By the time he was 28 and she was 26, Tom bought them a house on the outskirts of Kloskee, Georgia. Everyone said that it would be the center of commerce in a few years and he figured there would be many job opportunities for them there. For now, it was a mild, easy place where he and his wife could take long walks and enjoy the southern sun.
Even when Eleanor was seven months pregnant, she still insisted on walking with Tom hand-in-hand every Saturday. But something wasn’t right; maybe it was the April heat or her allergies. Eleanor’s knees buckled on one of these weekend strolls. She grimaced, gaunt in the face.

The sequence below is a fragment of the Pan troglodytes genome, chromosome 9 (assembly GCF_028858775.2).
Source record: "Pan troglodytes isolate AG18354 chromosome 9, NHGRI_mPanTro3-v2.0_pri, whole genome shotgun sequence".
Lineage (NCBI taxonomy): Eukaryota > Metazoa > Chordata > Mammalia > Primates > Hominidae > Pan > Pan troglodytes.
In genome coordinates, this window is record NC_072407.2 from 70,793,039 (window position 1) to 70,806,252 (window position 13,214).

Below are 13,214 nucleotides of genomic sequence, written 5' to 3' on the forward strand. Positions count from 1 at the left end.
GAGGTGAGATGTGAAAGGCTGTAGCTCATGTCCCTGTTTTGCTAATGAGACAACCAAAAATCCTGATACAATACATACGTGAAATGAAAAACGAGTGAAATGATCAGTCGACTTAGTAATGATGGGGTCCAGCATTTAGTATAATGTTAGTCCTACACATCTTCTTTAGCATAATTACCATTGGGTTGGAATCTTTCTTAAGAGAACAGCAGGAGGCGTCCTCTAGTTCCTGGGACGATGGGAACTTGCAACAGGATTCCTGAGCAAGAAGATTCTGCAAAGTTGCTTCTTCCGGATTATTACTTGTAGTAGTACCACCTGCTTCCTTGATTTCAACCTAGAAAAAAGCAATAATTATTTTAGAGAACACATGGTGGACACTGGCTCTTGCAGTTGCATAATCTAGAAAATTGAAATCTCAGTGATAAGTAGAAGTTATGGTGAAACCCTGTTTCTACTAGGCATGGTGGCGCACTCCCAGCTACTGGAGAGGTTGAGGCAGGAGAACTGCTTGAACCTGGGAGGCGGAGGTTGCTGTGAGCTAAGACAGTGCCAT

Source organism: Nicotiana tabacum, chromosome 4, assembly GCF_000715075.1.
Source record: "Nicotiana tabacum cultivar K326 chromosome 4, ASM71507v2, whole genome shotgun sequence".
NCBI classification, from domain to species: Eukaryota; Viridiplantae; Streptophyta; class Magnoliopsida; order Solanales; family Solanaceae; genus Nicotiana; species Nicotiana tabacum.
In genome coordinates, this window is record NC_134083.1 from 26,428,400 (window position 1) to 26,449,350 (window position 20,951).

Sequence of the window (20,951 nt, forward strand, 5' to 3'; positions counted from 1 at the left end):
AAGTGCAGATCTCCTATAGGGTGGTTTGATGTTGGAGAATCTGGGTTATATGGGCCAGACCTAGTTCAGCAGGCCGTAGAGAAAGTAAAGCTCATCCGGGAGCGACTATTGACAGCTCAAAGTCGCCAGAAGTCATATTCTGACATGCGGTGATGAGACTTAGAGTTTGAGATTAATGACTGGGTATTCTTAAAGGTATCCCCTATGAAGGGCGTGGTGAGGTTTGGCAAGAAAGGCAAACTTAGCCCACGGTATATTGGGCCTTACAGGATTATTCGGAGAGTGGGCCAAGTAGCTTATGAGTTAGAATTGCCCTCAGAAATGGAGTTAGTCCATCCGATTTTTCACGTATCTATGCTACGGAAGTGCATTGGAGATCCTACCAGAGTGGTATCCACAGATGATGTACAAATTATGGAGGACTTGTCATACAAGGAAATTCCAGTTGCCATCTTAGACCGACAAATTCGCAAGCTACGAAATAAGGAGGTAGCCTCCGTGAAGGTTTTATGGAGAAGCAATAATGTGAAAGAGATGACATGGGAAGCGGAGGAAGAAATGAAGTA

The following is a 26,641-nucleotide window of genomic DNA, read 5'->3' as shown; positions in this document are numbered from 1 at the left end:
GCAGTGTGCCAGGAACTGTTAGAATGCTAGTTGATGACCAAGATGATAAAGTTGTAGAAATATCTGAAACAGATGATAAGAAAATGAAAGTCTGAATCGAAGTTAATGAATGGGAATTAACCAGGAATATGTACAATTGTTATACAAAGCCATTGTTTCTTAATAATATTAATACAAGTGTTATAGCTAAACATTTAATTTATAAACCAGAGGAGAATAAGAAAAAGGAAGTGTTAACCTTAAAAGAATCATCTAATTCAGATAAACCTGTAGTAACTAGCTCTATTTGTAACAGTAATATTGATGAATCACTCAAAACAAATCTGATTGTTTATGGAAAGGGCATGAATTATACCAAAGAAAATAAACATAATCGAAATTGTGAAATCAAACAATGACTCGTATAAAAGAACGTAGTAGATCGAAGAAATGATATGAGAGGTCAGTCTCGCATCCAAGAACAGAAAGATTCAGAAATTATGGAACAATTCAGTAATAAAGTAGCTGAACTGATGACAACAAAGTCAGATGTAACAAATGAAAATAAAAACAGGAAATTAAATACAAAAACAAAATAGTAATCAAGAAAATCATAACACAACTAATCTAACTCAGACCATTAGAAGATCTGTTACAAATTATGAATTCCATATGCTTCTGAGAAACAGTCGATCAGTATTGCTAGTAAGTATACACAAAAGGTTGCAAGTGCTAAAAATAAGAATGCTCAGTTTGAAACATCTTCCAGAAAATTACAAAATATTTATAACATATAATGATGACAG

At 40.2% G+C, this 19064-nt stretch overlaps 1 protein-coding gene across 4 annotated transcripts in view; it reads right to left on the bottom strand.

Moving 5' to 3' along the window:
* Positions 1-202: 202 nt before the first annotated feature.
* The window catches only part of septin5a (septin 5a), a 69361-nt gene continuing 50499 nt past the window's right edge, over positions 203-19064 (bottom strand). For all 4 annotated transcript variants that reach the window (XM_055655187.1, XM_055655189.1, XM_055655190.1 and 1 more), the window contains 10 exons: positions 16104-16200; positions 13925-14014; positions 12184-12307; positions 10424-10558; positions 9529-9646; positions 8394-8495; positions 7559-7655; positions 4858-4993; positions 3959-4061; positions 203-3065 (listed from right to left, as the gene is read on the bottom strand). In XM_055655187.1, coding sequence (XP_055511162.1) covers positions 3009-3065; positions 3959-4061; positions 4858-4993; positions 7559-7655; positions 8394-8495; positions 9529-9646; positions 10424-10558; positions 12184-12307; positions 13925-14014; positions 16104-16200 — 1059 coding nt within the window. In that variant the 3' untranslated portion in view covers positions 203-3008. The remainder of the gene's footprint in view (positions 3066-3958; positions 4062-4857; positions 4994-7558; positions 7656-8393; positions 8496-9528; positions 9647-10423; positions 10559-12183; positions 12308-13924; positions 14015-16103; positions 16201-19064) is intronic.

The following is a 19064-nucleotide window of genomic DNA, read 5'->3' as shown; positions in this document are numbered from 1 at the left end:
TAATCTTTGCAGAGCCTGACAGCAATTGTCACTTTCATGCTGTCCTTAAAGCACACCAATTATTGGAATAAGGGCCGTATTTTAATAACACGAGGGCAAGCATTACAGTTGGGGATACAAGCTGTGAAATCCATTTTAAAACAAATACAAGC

“El-what is it?” he was panicking but was trying hard not to show it.
“I…don’t know,” she said. “I think I’m okay now.”
When he tried to help her back to her feet, she crumpled and her eyes glazed over. Placing a hand on her swollen stomach she said, “Tom. Something’s wrong with her.”
He rushed her to the hospital. The doctor told her that she had some internal bleeding but the baby was fine. “But Eleanor might not be in a few months.” he explained. “She has gestational diabetes. Most times there aren’t any symptoms and we don’t figure it out until the women go into labor. In that respect, you two are lucky.”
“Well what should we do?” Tom said.
“I’ve given your wife a diet to follow and exercise routines. Just keep a close eye on her.”